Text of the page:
Today’s breaking news line on the CNN homepage grabbed my attention: “A child born last year will cost a middle-income couple an estimated $241,080 to raise for 18 years.” There are three main reasons I couldn’t help but read the article: 1) my 3-year-old daughter, 2) my 1-year-old son, and 3) the baby Christa and I will have this October. Even if Christa and I end up having only three children, that comes out to $40,180 per year over the next eighteen years. In my book, that’s way more than an arm and a leg.

As a Christian, of course, I must evaluate that report and its implications through the lens of Scripture. First, the report may assume a standard of living that is not absolutely necessary. Many comforts and possessions that we Americans have assumed to be essential are actually in excess of what we need. In his letter to Timothy, the Apostle Paul boiled down the essential possessions to food and clothing (1 Tim. 6:8). And the author of Hebrews tells us that the promise of God’s presence is sufficient cause for contentment–despite what we have or don’t have.

Second, a Christian perspective realizes the need to work hard in the face of the rising cost of living. True, this report may exaggerate the actual costs for raising a child to adulthood. But that doesn’t mean we should dismiss the information entirely (Proverbs 22:3). Wise Christian parents will apply a biblical work ethic and common-sense principles of stewardship and saving for the future (2 Corinthians 12:14, “Children are not obligated to save up for their parents, but parents for their children”). For the Christian, the concept of work should be a privilege and joy. Work was part of God’s original plan for humans, and, although it has been marred by the fall (Genesis 3:19), everyone knows the intrinsic satisfaction of a job well done. The prospect of children costing more money, and therefore requiring more work, is a cause for despair only for those who view work as part of the curse.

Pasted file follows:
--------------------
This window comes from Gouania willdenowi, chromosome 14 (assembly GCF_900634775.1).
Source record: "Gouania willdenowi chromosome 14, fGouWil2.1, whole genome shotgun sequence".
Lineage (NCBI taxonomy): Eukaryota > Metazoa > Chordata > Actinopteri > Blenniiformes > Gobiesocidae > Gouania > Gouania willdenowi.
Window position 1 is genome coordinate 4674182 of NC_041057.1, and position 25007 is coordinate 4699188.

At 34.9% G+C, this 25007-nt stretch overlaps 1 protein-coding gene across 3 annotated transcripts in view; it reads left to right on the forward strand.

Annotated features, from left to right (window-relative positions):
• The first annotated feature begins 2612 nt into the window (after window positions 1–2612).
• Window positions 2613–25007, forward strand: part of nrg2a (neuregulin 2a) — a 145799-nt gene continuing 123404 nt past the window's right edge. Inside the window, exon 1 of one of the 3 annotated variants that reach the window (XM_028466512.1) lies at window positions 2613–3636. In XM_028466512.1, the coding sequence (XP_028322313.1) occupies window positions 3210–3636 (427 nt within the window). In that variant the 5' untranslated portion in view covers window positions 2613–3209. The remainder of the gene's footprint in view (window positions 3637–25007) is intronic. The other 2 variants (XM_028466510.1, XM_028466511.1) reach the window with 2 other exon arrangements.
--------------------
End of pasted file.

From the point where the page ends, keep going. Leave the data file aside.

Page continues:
Finally, a Christian perspective perceives the question that underlies the article: “Is it really worth it to have kids, then?” Although the article ends with encouragement for people who want to raise children, that encouragement seems to wilt underneath the tenor of the whole thing. The article itself ends with a quotation from financial planner who teaches a money management class for new parents. He says, “I have to reassure everybody there are other people who successfully have children,” he said. “I personally have three. People figure out ways to make this work.” It should strike us as odd that raising children–which has happened for all of human history–is something that people scratch their heads at and wonder whether they can “make this work.” With the prolonging of adolescence and delay of marriage, parenting has fallen on hard times in America. But for the Christian couple who is able to have children, the question of whether to have children is more than just a matter of financial calculation. It is a matter of joyful obedience to God. A Christian family is a God-appointed setting for fulfilling the Great Commission–making and maturing followers of Jesus. For the Christian, that’s what makes raising children worth it, regardless of the price tag.

Are My Children Safe? A Christian Parent’s Response to the Boston Bombings

130416-martin-richard-jsw-654aWe saw blood where it should not be–on the sidewalk and in a convenience store. But perhaps the most heart-wrenching piece of news was what I heard last night: an eight-year-old boy waiting to hug his dad was among the casualties.

The horrific sidewalk scene sobered me in another way. Just two days prior, I had been at the finish line of the Charlotte Racefest Half Marathon, in a crowd similar to the one where the Boston blast took place. I had run the last part of the race with my wife, and was trying to find her amid the sea of people. With me, nestled in a double jogging stroller, were my two precious children, ages 3 and 1. What if the twisted minds behind the Boston marathon bombings had chosen Charlotte instead? Are my children safe?